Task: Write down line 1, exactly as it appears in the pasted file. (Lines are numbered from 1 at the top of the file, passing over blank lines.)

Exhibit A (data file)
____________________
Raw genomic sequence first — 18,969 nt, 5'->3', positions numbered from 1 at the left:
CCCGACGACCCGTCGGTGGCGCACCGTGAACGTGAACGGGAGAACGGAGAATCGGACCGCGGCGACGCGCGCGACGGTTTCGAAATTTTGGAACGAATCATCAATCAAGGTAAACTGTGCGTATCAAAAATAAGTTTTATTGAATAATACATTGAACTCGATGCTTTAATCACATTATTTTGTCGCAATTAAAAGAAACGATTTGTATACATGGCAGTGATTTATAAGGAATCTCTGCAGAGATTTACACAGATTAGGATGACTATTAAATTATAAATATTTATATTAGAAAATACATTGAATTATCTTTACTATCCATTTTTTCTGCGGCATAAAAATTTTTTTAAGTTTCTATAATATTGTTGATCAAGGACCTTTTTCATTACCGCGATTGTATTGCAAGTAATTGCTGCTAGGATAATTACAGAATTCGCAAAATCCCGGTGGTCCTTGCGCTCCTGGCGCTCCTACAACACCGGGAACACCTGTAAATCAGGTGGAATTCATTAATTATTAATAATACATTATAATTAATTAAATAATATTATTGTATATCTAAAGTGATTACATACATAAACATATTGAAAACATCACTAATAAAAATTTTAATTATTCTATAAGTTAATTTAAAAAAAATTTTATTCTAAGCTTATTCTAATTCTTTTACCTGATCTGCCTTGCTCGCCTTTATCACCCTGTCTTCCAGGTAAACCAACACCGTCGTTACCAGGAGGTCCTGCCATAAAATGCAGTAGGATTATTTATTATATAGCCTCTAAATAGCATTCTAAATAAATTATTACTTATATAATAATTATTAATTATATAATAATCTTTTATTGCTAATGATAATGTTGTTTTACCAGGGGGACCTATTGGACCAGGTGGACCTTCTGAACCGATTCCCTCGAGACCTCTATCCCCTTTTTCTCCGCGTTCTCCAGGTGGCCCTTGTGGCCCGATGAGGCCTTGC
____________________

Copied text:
Raw genomic sequence first — 18,969 nt, 5'->3', positions numbered from 1 at the left: